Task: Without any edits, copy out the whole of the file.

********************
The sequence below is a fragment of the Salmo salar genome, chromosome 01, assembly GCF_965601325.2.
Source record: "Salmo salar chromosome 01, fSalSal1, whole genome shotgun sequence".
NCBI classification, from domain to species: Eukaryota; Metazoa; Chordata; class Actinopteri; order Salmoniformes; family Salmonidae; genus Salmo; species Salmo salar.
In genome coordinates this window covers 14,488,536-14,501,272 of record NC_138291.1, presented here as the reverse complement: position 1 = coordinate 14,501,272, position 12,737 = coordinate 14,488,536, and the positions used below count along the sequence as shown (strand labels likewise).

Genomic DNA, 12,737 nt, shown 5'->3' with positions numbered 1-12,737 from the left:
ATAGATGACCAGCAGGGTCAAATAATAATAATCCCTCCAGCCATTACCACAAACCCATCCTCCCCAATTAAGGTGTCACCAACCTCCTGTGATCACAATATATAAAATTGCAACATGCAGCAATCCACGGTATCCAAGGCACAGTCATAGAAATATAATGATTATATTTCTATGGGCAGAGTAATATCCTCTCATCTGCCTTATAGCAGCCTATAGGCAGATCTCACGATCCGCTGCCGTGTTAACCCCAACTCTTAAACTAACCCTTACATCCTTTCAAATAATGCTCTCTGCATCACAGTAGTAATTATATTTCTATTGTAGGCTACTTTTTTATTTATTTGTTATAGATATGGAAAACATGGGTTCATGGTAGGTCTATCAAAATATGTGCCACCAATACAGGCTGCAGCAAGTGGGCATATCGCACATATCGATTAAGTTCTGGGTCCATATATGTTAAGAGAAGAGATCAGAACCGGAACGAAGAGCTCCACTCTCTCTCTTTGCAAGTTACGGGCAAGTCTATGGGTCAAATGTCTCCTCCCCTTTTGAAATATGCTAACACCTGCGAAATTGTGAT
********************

The sequence below is a fragment of the Salmo salar genome, chromosome 01, assembly GCF_965601325.2.
Source record: "Salmo salar chromosome 01, fSalSal1, whole genome shotgun sequence".
NCBI classification, from domain to species: Eukaryota; Metazoa; Chordata; class Actinopteri; order Salmoniformes; family Salmonidae; genus Salmo; species Salmo salar.
In genome coordinates this window covers 14,488,536-14,501,272 of record NC_138291.1, presented here as the reverse complement: position 1 = coordinate 14,501,272, position 12,737 = coordinate 14,488,536, and the positions used below count along the sequence as shown (strand labels likewise).

Genomic DNA, 12,737 nt, shown 5'->3' with positions numbered 1-12,737 from the left:
ATAGATGACCAGCAGGGTCAAATAATAATAATCCCTCCAGCCATTACCACAAACCCATCCTCCCCAATTAAGGTGTCACCAACCTCCTGTGATCACAATATATAAAATTGCAACATGCAGCAATCCACGGTATCCAAGGCACAGTCATAGAAATATAATGATTATATTTCTATGGGCAGAGTAATATCCTCTCATCTGCCTTATAGCAGCCTATAGGCAGATCTCACGATCCGCTGCCGTGTTAACCCCAACTCTTAAACTAACCCTTACATCCTTTCAAATAATGCTCTCTGCATCACAGTAGTAATTATATTTCTATTGTAGGCTACTTTTTTATTTATTTGTTATAGATATGGAAAACATGGGTTCATGGTAGGTCTATCAAAATATGTGCCACCAATACAGGCTGCAGCAAGTGGGCATATCGCACATATCGATTAAGTTCTGGGTCCATATATGTTAAGAGAAGAGATCAGAACCGGAACGAAGAGCTCCACTCTCTCTCTTTGCAAGTTACGGGCAAGTCTATGGGTCAAATGTCTCCTCCCCTTTTGAAATATGCTAACACCTGCGAAATTGTGAT